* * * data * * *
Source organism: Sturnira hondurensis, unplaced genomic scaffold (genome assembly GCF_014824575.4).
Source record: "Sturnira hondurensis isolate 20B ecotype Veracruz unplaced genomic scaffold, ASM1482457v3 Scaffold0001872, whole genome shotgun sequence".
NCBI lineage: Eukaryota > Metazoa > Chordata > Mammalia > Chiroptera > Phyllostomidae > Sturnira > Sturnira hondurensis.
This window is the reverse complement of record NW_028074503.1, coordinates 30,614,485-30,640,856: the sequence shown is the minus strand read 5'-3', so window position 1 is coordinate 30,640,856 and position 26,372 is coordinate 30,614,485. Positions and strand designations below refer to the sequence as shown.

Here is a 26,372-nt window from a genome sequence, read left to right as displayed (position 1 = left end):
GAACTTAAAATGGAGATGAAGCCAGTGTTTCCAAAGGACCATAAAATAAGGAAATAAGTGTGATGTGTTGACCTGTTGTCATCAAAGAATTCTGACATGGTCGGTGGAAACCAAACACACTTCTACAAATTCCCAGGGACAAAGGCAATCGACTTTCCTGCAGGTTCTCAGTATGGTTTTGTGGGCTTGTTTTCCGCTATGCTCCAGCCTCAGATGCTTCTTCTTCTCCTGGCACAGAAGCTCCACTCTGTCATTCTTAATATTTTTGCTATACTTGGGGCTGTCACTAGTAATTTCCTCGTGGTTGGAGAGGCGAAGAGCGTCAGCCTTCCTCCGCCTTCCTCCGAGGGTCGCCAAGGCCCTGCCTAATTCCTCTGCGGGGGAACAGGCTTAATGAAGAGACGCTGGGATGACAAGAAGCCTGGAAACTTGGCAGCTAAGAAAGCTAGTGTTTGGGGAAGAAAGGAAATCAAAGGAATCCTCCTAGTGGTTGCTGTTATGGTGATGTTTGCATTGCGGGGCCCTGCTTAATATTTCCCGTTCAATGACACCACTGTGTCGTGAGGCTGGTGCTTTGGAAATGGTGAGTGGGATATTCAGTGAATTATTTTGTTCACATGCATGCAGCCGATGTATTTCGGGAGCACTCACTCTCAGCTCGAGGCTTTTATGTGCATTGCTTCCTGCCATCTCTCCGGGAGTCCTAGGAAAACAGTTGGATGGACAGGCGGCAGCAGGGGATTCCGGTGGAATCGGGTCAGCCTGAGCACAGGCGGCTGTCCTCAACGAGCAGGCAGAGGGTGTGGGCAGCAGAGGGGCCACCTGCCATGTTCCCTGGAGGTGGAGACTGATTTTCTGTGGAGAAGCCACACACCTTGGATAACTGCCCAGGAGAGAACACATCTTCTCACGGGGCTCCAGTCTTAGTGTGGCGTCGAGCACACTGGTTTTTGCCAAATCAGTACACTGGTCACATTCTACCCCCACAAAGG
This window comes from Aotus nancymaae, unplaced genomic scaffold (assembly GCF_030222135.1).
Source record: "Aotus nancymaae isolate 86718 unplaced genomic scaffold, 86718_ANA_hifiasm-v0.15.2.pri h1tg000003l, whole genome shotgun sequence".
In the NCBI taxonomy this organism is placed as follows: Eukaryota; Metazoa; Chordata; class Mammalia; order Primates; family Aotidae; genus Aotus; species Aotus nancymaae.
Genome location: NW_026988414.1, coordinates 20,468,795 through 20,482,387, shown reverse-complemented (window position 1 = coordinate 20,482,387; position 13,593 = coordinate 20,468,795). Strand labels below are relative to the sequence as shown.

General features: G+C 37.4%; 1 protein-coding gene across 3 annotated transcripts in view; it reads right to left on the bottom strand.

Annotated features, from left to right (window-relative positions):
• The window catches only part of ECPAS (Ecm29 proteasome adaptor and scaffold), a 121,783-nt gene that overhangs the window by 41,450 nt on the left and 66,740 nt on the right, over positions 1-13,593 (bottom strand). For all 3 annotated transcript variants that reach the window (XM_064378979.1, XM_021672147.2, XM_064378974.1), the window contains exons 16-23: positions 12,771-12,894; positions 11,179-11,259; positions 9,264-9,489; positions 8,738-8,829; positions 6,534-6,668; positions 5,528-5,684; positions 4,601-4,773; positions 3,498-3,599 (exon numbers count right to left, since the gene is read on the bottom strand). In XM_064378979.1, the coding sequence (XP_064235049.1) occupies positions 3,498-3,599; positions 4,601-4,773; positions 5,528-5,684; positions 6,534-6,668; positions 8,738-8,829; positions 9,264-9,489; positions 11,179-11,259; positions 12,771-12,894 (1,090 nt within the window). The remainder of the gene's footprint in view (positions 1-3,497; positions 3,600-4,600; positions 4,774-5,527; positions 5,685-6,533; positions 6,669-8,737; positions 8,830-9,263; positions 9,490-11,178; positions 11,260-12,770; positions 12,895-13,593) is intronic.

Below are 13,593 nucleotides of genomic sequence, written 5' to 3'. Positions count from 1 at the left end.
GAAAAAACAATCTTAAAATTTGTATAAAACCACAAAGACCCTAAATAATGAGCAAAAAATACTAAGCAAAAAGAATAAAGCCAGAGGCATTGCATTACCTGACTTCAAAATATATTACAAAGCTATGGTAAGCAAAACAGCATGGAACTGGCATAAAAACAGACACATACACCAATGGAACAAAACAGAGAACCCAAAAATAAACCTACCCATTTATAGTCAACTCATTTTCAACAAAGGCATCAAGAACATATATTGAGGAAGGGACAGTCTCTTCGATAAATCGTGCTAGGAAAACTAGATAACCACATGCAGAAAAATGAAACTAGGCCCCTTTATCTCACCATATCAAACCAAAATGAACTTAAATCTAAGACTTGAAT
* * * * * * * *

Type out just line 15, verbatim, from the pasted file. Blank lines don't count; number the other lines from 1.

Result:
GAAAAAACAATCTTAAAATTTGTATAAAACCACAAAGACCCTAAATAATGAGCAAAAAATACTAAGCAAAAAGAATAAAGCCAGAGGCATTGCATTACCTGACTTCAAAATATATTACAAAGCTATGGTAAGCAAAACAGCATGGAACTGGCATAAAAACAGACACATACACCAATGGAACAAAACAGAGAACCCAAAAATAAACCTACCCATTTATAGTCAACTCATTTTCAACAAAGGCATCAAGAACATATATTGAGGAAGGGACAGTCTCTTCGATAAATCGTGCTAGGAAAACTAGATAACCACATGCAGAAAAATGAAACTAGGCCCCTTTATCTCACCATATCAAACCAAAATGAACTTAAATCTAAGACTTGAAT